Texas Hunger Report Outlines Food Insecurity Across Texas, Resources to Solve It

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Sept. 7, 2011

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Baylor University's Texas Hunger Initiative, The Texas Food Bank Network and First Choice Power today released "Hunger by the Numbers: A Blueprint for Ending Hunger in Texas." The 508-page report includes a hunger scorecard for each of the 254 counties of Texas, a state which ranks second in the nation for food insecurity. The report also provides a road map with resources for funding and programs to fight at a local, statewide and national level.

"This is the first time one report measures and describes the extent of hunger and its potential solutions in each of Texas' counties," said Barbara Anderson, executive director of the Texas Food Bank Network, a coalition of the 19 food banks in Texas.

The report incorporates the newest national data on hunger made available by Feeding America, the nation's network of food banks, along with U.S. Census data and statewide data on usage of federal and state programs.

"As Texans read this report, they will learn some startling facts about the size of the hunger problem in their state, which currently ranks second worst in the nation when it comes to hunger," said Jeremy Everett, executive director of the Texas Hunger Initiative, a capacity-building collaborative project of Baylor's School of Social Work. "They also may be surprised to learn the extent of the hunger problems in their own back yards."

Hunger reaches every area of the state: 18 percent are food insecure in Harris County, home to the fourth largest city in the nation; 24 percent are food insecure in Hidalgo County, the gateway to Mexico; 16 percent are food insecure in Travis County, where state leaders meet to discuss how to combat these issues. Even Montgomery County, home to The Woodlands and some of the state's most affluent zip codes, has a food insecurity rate of 15 percent, meaning one in seven residents face hunger.

Along with compiled hunger data county-by-county, the report lists the resources available in each community to address hunger. Those resources include: SNAP (formally food stamps), free and reduced breakfast and lunch in schools, WIC and other federal programs.

First Choice Power, a retail electric provider in Texas, sponsored the report as part of its Food FirstTM program, which was created to fight hunger in the communities it serves.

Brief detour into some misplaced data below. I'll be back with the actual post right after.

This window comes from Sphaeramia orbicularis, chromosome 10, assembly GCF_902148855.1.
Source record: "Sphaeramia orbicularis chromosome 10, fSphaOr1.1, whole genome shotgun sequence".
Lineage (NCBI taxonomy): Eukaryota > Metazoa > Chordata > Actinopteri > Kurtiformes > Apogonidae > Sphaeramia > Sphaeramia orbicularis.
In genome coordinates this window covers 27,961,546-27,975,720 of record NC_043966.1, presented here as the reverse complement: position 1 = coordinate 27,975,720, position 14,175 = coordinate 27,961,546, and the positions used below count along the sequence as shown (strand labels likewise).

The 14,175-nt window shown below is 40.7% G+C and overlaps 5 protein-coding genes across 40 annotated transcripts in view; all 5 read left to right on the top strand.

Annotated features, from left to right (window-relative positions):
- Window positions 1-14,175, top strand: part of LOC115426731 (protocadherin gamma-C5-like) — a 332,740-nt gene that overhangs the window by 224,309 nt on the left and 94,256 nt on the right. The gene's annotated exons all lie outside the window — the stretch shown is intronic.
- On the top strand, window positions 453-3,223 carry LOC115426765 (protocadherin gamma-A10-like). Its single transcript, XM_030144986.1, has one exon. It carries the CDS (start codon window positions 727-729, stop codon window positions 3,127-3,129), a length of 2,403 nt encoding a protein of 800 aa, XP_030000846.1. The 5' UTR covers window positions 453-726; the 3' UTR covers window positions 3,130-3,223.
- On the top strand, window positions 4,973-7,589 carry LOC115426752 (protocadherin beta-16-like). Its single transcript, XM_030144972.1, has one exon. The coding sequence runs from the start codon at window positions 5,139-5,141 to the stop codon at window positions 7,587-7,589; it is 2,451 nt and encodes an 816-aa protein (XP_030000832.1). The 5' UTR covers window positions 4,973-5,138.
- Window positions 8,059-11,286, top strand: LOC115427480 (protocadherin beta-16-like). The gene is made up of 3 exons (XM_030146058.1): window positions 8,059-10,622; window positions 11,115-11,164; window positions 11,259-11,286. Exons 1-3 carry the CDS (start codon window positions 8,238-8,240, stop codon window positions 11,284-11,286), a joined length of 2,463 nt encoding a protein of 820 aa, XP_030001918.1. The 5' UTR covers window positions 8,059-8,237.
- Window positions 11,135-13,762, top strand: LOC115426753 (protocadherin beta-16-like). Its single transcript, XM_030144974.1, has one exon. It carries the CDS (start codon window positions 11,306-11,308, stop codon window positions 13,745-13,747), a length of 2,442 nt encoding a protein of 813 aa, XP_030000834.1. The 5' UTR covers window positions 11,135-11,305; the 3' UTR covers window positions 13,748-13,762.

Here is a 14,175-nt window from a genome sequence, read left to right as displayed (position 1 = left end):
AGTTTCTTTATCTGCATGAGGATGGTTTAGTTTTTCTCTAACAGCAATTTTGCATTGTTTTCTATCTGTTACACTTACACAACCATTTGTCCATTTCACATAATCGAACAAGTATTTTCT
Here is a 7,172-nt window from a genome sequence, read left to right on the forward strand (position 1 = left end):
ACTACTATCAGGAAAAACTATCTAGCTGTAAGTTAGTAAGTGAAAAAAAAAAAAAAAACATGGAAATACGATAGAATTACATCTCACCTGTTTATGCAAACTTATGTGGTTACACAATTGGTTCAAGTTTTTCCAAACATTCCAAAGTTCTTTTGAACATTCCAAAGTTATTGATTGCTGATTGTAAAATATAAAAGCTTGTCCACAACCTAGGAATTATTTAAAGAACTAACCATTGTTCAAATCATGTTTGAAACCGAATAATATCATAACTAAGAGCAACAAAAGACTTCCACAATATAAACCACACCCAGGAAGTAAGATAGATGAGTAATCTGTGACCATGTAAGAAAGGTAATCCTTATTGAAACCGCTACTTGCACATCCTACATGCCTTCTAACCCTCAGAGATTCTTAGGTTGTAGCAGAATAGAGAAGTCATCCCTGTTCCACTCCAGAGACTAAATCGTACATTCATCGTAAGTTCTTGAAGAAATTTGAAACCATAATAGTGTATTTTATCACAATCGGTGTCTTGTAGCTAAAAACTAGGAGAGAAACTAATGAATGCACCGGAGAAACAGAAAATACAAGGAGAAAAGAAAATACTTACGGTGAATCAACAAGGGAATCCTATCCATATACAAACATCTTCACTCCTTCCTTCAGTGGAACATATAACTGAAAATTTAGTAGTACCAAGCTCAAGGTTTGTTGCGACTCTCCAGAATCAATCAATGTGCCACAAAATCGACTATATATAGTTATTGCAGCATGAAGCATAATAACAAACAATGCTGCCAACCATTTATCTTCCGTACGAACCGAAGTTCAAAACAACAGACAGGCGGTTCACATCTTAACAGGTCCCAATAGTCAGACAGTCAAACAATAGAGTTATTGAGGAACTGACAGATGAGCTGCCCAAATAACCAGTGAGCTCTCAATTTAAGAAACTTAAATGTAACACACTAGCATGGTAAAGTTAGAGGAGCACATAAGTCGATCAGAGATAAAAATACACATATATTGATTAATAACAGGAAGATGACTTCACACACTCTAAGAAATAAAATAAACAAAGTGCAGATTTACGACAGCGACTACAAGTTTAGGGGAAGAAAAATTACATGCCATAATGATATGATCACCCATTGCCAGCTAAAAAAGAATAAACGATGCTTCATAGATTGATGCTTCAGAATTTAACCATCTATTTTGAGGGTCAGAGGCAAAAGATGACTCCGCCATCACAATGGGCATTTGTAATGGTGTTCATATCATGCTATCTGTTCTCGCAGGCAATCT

"Take a moment to look over this insightful report and ask what you can do to fight hunger in our own backyard," said Brian Hayduk, president of First Choice Power. "We believe the greatest energy source in our state is its people. And we are convinced that an informed community will be an engaged community."

For more information and to view your county's hunger score card, visit www.texashunger.org.

About the Texas Hunger Initiative

The Texas Hunger Initiative (THI) is a capacity-building collaborative project of Baylor University's School of Social Work. THI seeks to develop and implement strategies to end hunger through policy, education, community organizing, and community development.

About the Texas Food Bank Network

The Texas Food Bank Network provides a unified voice among nineteen food banks in support of a common mission to end hunger in Texas.

About First Choice Power

First Choice Power is an energy company committed to identifying what is most important to our customers and putting their needs first. Texas business and residential customers can depend on First Choice Power for competitive pricing and excellent customer service. First Choice Power is committed to giving back to the communities it serves through its Food First ™ hunger initiative, Reduce Your Use Grants™, recycling efforts and supporting employees' community engagement. Learn more at www.FirstChoicePower.com.

Media contact: Lori Fogleman, director of media communications, (254) 710-6275

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